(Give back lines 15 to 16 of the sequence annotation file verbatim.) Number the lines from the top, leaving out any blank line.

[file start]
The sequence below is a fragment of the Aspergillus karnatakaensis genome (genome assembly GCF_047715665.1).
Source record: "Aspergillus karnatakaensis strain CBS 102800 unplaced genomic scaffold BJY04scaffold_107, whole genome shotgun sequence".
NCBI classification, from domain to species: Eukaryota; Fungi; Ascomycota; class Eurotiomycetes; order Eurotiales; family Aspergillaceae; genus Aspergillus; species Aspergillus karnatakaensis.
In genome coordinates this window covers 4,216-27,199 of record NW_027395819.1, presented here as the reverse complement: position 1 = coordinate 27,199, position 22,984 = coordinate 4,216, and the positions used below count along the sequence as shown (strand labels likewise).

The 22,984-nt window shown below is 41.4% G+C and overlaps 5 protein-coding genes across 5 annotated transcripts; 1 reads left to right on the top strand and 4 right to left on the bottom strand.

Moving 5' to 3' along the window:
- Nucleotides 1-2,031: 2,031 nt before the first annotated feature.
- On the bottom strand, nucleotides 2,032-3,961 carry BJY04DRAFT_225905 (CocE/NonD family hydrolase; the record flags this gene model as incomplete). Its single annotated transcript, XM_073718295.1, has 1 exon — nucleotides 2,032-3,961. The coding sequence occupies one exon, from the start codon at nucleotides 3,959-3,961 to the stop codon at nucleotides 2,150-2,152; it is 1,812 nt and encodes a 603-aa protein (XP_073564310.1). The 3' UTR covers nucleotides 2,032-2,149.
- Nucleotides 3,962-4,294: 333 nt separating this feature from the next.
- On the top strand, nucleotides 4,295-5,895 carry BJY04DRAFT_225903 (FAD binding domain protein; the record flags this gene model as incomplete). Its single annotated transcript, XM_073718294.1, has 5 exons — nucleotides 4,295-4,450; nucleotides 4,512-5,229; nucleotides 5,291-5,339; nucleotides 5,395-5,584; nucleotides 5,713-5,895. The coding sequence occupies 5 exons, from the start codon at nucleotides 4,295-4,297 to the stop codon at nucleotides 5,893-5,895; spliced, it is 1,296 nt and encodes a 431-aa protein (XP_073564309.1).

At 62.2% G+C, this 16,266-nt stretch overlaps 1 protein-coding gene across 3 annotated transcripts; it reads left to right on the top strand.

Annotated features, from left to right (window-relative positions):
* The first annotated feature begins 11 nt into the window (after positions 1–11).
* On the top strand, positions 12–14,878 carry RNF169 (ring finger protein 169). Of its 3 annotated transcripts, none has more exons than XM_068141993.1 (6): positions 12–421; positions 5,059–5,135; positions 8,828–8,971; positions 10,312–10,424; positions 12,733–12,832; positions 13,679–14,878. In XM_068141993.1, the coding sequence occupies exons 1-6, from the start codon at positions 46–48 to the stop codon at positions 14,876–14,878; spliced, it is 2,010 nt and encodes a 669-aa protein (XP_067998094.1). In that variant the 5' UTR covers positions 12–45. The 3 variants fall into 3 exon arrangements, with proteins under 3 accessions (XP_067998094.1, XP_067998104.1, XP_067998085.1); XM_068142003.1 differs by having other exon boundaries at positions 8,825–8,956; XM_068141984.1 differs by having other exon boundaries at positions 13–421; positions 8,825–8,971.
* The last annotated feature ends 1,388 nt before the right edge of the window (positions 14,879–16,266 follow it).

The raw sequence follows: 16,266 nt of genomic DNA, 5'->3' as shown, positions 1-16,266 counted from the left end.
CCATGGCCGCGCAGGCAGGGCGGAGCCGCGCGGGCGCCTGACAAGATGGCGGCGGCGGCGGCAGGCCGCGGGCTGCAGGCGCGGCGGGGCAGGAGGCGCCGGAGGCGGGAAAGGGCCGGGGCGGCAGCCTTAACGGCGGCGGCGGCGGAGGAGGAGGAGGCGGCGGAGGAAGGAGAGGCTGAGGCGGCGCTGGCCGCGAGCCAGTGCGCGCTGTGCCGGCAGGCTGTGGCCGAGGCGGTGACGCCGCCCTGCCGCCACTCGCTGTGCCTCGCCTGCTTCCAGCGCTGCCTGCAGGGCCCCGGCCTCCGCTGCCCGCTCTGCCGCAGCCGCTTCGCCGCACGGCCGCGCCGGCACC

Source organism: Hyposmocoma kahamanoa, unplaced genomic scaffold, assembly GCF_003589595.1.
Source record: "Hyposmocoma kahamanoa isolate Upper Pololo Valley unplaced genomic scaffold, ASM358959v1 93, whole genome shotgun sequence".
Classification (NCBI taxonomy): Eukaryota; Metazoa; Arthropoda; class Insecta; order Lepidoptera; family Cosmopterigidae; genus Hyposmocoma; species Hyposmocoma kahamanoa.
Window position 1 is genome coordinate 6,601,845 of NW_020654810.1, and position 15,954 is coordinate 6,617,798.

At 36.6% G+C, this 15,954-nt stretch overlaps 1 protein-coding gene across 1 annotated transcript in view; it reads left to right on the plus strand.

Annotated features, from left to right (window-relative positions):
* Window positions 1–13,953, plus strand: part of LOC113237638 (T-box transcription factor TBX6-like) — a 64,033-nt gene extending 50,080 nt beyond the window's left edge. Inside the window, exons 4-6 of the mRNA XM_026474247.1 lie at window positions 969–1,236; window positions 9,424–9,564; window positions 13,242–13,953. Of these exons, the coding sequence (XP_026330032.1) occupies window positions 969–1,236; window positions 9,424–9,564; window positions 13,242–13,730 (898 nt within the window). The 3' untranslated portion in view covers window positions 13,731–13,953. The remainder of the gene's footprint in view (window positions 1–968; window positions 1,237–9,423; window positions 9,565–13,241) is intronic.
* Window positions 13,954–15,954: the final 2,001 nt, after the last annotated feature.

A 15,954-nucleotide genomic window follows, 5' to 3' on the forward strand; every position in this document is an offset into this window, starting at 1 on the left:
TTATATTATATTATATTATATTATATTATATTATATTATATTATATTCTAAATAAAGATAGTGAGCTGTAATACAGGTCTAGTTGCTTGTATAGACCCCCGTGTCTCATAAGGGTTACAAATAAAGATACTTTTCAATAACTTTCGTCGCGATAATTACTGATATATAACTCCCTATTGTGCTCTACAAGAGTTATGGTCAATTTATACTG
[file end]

* The last annotated feature ends 1,388 nt before the right edge of the window (positions 14,879–16,266 follow it).

The raw sequence follows: 16,266 nt of genomic DNA, 5'->3' as shown, positions 1-16,266 counted from the left end.